Scientists have developed an artificial intelligence (AI) enabled system for translating protein structures into music and converting it back to create new proteins never seen before in nature.
The method developed by researchers at Massachusetts Institute of Technology (MIT) in the US provides a systematic way of translating a protein's sequence of amino acids into a musical sequence, using the physical properties of the molecules to determine the sounds.
Although the sounds are transposed in order to bring them within the audible range for humans, the tones and their relationships are based on the actual vibrational frequencies of each amino acid molecule itself, computed using theories from quantum chemistry.
The system, described in the journal ACS Nano, translates the 20 types of amino acids, the building blocks that join together in chains to form all proteins, into a 20-tone scale.
Any protein's long sequence of amino acids then becomes a sequence of notes.
Markus Buehler, a professor at MIT, said that after listening to the resulting melodies, he is now able to differentiate certain amino acid sequences that are in tune with proteins with specific structural functions.
The entire concept is to get better insights into proteins and their vast array of variations, Buehler said.
Proteins make up the structural material of skin, bone, and muscle, but are also enzymes, signalling chemicals, molecular switches, and a host of other functional materials that make up the machinery of all living things.
Their structures, however, including the way they fold themselves into the shapes that often establish their functions, are exceedingly complicated.
"They have their own language, and we don't know how it works. We don't know what makes a silk protein a silk protein or what patterns reflect the functions found in an enzyme. We don't know the code," he said.
Buehler and his team expect to attain new insights into the relationships and differences between different families of proteins and their variations.
They also want to use this as a way of exploring the many possible tweaks and modifications of their structure and function by translating that language into a different form that humans are very familiar with.
This allows different aspects of the information to be encoded in different dimensions, pitch, volume, and duration, researchers said.
As with music, the structure of proteins is hierarchical, with different levels of structure at different scales of length of time, they said.
To study the catalogue of melodies by a wide variety of different proteins, an artificial intelligence system was used by the team.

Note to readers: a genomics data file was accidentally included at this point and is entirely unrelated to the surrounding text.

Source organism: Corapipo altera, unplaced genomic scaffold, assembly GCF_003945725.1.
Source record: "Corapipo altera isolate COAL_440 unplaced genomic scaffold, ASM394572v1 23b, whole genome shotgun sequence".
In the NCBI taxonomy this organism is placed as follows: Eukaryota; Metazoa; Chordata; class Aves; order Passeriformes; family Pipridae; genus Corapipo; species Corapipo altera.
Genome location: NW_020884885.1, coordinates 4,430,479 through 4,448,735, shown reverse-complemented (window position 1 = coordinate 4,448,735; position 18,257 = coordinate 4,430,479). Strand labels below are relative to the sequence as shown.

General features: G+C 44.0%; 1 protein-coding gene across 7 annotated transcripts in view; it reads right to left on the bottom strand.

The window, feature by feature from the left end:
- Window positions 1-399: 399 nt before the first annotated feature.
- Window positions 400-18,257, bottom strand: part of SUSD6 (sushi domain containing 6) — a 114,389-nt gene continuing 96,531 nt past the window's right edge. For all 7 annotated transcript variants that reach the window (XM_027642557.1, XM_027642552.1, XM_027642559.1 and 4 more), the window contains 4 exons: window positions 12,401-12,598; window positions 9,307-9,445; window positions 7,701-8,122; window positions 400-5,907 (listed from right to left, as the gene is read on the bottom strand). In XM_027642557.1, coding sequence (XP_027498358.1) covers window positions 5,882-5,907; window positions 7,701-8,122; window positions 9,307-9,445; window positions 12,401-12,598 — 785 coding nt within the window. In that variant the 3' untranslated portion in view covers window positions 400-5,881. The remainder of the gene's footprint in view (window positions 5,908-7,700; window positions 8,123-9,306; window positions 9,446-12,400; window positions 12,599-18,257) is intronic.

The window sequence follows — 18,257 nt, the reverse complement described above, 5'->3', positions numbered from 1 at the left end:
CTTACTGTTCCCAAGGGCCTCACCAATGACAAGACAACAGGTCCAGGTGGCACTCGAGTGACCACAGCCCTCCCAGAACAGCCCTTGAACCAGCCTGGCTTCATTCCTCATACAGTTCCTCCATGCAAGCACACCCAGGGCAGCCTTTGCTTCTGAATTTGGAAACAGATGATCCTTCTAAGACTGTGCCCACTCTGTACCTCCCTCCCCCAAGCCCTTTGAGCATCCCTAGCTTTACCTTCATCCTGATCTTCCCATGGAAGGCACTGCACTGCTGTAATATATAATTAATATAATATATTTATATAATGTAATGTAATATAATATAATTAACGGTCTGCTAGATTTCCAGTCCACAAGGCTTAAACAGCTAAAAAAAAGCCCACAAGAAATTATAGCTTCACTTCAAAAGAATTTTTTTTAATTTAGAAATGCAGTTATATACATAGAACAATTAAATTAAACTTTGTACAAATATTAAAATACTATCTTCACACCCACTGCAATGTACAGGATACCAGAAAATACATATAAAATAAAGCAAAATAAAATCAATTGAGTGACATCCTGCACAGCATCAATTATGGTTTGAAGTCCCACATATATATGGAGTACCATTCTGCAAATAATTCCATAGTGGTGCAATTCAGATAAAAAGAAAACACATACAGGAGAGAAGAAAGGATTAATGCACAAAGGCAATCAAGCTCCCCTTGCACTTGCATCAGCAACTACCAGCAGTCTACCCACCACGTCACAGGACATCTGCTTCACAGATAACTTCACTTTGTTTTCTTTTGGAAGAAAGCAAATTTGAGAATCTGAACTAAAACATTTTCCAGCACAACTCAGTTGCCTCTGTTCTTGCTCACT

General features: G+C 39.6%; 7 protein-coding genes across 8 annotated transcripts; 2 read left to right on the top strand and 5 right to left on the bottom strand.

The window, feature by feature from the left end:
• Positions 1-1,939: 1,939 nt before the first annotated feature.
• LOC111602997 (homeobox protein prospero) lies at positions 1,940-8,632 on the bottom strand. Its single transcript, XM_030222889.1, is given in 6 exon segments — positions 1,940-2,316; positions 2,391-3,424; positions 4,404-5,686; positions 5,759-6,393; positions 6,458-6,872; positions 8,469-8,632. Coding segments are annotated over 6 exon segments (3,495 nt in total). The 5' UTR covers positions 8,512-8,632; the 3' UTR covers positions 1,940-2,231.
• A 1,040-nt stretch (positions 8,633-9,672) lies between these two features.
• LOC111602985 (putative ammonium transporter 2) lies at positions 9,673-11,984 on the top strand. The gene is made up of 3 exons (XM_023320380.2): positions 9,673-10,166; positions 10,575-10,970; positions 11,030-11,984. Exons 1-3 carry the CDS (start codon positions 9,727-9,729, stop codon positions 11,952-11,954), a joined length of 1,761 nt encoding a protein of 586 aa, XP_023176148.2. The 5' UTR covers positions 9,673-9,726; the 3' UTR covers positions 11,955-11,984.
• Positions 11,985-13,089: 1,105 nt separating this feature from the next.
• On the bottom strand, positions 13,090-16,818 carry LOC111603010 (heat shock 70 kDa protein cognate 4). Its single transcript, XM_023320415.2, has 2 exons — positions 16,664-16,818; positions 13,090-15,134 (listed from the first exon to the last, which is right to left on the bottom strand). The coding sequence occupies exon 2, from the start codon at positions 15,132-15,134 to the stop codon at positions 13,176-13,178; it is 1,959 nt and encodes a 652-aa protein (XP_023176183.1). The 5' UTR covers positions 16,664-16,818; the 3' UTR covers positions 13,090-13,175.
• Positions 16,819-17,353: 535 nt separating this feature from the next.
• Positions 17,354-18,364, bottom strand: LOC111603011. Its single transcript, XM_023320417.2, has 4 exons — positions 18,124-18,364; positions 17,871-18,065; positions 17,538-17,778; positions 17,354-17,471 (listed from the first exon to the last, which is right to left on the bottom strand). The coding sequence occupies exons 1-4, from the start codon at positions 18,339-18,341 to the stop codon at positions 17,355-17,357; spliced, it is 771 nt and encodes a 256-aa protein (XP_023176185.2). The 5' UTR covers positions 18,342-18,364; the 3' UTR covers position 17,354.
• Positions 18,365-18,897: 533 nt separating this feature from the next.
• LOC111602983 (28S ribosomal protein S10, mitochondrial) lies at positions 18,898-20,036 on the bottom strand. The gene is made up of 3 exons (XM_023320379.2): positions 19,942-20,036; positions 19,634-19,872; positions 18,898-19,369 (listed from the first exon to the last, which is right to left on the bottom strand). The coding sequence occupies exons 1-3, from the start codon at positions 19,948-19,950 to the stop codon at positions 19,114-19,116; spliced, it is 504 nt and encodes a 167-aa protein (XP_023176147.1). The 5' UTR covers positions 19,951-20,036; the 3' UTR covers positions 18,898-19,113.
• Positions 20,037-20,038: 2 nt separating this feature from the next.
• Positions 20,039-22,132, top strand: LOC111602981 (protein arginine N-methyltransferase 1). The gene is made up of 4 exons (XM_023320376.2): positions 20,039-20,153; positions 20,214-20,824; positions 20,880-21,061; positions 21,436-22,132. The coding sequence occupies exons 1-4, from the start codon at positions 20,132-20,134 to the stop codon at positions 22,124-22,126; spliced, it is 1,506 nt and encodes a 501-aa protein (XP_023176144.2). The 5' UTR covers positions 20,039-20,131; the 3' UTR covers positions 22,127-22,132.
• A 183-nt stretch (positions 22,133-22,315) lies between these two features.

The AI system introduced slight changes in the musical sequence or created completely new sequences, and then translated the sounds back into proteins that correspond to the modified or newly designed versions.
With this process, the team was able to create variations of existing proteins.
Even though the underlying rules may not be known to the researchers themselves, "the AI has learned the language of how proteins are designed," and it can encode it to create variations of existing versions, or completely new protein designs, said Buehler.
Given that there are "trillions and trillions" of potential combinations, he said, when it comes to creating new proteins "you wouldn't be able to do it from scratch, but that's what the AI can do."
According to Buehler, training the AI system with a set of data for a particular class of proteins might take a few days, but it can then produce a design for a new variant within microseconds.
"No other method comes close," he said.
"The shortcoming is the model doesn't tell us what's really going on inside. We just know it works," Buehler said.
"When you look at a molecule in a textbook, it's static," Buehler said.
The process does not allow for any controlled modifications. Any changes in properties such as mechanical strength, elasticity, or chemical reactivity will be essentially random.
"You still need to do the experiment," he said.
When a new protein variant is produced, "there's no way to predict what it will do."
Musical compositions developed from the sounds of amino acids were created by the team, which define this new 20-tone musical scale.
The art pieces they constructed consist entirely of the sounds generated from amino acids.
(This story has not been edited by Business Standard staff and is auto-generated from a syndicated feed.)